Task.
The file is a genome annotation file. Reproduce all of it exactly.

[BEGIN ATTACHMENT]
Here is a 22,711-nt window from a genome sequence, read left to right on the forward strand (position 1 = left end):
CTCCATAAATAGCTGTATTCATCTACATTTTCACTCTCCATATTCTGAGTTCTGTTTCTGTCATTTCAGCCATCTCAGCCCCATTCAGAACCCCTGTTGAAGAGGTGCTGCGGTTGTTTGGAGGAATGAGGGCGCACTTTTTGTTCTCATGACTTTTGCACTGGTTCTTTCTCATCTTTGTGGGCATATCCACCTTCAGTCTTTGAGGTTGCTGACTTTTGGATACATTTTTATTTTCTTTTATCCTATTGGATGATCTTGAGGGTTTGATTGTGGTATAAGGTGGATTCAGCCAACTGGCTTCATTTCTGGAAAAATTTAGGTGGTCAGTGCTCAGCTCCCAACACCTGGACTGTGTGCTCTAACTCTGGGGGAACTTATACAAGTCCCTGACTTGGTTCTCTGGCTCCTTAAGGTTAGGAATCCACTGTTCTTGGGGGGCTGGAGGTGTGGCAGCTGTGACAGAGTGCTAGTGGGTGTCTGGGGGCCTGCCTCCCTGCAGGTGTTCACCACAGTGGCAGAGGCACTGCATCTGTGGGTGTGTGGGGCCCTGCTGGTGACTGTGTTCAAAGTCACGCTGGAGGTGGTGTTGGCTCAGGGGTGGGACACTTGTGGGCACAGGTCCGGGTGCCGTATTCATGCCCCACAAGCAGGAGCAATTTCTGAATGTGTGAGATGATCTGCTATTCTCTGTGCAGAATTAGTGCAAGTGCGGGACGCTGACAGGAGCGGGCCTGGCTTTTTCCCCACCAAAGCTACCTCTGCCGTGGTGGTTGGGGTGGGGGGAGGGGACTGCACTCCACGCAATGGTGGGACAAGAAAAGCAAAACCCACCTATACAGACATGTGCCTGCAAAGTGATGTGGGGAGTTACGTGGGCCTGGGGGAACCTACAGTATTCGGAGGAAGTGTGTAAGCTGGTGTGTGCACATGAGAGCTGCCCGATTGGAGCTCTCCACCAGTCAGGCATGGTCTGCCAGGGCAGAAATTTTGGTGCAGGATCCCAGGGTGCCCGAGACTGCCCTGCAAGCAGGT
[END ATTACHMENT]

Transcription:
Here is a 22,711-nt window from a genome sequence, read left to right on the forward strand (position 1 = left end):
CTCCATAAATAGCTGTATTCATCTACATTTTCACTCTCCATATTCTGAGTTCTGTTTCTGTCATTTCAGCCATCTCAGCCCCATTCAGAACCCCTGTTGAAGAGGTGCTGCGGTTGTTTGGAGGAATGAGGGCGCACTTTTTGTTCTCATGACTTTTGCACTGGTTCTTTCTCATCTTTGTGGGCATATCCACCTTCAGTCTTTGAGGTTGCTGACTTTTGGATACATTTTTATTTTCTTTTATCCTATTGGATGATCTTGAGGGTTTGATTGTGGTATAAGGTGGATTCAGCCAACTGGCTTCATTTCTGGAAAAATTTAGGTGGTCAGTGCTCAGCTCCCAACACCTGGACTGTGTGCTCTAACTCTGGGGGAACTTATACAAGTCCCTGACTTGGTTCTCTGGCTCCTTAAGGTTAGGAATCCACTGTTCTTGGGGGGCTGGAGGTGTGGCAGCTGTGACAGAGTGCTAGTGGGTGTCTGGGGGCCTGCCTCCCTGCAGGTGTTCACCACAGTGGCAGAGGCACTGCATCTGTGGGTGTGTGGGGCCCTGCTGGTGACTGTGTTCAAAGTCACGCTGGAGGTGGTGTTGGCTCAGGGGTGGGACACTTGTGGGCACAGGTCCGGGTGCCGTATTCATGCCCCACAAGCAGGAGCAATTTCTGAATGTGTGAGATGATCTGCTATTCTCTGTGCAGAATTAGTGCAAGTGCGGGACGCTGACAGGAGCGGGCCTGGCTTTTTCCCCACCAAAGCTACCTCTGCCGTGGTGGTTGGGGTGGGGGGAGGGGACTGCACTCCACGCAATGGTGGGACAAGAAAAGCAAAACCCACCTATACAGACATGTGCCTGCAAAGTGATGTGGGGAGTTACGTGGGCCTGGGGGAACCTACAGTATTCGGAGGAAGTGTGTAAGCTGGTGTGTGCACATGAGAGCTGCCCGATTGGAGCTCTCCACCAGTCAGGCATGGTCTGCCAGGGCAGAAATTTTGGTGCAGGATCCCAGGGTGCCCGAGACTGCCCTGCAAGCAGGT